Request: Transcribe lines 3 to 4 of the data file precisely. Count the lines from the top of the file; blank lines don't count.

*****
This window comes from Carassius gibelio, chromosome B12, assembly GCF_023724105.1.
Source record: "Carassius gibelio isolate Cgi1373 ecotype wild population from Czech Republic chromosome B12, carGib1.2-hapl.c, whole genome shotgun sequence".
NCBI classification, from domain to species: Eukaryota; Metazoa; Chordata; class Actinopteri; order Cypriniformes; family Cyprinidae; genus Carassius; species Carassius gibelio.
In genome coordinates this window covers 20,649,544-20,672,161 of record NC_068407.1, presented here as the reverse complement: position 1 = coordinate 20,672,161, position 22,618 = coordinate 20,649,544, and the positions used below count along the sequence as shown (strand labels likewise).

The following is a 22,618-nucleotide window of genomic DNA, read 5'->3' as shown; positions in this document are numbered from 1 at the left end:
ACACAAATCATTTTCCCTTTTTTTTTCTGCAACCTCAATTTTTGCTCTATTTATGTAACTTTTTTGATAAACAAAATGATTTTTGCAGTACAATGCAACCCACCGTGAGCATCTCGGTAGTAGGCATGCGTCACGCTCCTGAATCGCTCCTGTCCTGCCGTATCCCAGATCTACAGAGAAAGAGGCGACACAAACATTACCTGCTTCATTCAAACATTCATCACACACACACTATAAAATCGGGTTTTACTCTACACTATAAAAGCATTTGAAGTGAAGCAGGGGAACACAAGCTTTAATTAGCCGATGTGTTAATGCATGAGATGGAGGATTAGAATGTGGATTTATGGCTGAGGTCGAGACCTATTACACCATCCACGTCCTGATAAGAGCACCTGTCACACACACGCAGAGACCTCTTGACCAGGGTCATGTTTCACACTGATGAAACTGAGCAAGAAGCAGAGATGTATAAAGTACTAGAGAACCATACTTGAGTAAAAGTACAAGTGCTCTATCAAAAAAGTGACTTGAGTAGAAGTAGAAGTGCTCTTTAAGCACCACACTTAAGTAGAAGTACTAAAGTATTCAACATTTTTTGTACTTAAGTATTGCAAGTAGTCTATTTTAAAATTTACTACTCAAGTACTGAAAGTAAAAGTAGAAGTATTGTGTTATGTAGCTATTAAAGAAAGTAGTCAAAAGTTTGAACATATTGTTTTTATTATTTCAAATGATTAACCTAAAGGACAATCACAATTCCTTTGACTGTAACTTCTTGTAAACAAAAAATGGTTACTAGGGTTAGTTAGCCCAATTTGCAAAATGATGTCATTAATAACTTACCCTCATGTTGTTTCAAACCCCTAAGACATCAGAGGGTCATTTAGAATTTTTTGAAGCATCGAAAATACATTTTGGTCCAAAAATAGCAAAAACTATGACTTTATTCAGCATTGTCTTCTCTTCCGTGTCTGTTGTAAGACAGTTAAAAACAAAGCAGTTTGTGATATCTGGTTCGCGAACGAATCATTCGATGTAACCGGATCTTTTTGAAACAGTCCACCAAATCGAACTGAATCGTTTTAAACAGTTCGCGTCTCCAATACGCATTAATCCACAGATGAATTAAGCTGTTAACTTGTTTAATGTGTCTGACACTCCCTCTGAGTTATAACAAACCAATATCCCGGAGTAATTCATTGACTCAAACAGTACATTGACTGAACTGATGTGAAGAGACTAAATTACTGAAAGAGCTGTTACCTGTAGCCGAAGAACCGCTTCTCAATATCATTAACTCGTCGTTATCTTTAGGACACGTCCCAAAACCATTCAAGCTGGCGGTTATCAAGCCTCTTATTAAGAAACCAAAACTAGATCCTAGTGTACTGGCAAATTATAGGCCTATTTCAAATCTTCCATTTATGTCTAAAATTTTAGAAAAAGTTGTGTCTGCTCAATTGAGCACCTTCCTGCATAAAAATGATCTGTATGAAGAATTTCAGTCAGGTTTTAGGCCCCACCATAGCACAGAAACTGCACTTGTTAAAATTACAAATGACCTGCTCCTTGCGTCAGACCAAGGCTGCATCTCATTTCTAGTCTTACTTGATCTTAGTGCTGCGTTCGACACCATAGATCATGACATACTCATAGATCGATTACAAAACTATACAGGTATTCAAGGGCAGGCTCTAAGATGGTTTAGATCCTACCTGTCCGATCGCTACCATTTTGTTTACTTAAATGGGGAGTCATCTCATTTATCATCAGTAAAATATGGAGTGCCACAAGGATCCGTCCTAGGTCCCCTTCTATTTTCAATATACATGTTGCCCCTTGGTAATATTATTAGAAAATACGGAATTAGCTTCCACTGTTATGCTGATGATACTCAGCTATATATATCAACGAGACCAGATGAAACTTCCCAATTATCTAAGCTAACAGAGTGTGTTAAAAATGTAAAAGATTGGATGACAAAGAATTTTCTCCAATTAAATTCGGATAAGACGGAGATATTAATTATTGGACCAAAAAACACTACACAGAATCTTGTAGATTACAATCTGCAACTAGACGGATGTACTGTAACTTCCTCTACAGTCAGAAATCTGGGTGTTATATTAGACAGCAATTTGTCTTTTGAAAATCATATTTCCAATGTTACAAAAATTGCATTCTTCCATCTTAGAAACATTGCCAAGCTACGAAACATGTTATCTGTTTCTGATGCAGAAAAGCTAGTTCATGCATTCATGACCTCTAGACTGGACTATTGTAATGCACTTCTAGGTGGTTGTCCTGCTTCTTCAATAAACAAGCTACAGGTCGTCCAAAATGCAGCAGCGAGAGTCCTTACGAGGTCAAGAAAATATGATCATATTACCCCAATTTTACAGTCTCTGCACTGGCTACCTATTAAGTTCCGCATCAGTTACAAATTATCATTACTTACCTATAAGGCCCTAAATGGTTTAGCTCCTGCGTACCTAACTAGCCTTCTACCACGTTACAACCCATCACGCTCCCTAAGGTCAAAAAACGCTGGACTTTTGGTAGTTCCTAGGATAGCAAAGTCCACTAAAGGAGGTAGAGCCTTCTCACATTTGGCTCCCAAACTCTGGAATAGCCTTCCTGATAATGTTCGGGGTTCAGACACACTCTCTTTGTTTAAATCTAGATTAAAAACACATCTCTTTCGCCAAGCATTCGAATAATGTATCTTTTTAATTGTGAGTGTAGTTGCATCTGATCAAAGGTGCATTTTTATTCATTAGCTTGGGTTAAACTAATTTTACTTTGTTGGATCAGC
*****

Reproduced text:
NCBI classification, from domain to species: Eukaryota; Metazoa; Chordata; class Actinopteri; order Cypriniformes; family Cyprinidae; genus Carassius; species Carassius gibelio.
In genome coordinates this window covers 20,649,544-20,672,161 of record NC_068407.1, presented here as the reverse complement: position 1 = coordinate 20,672,161, position 22,618 = coordinate 20,649,544, and the positions used below count along the sequence as shown (strand labels likewise).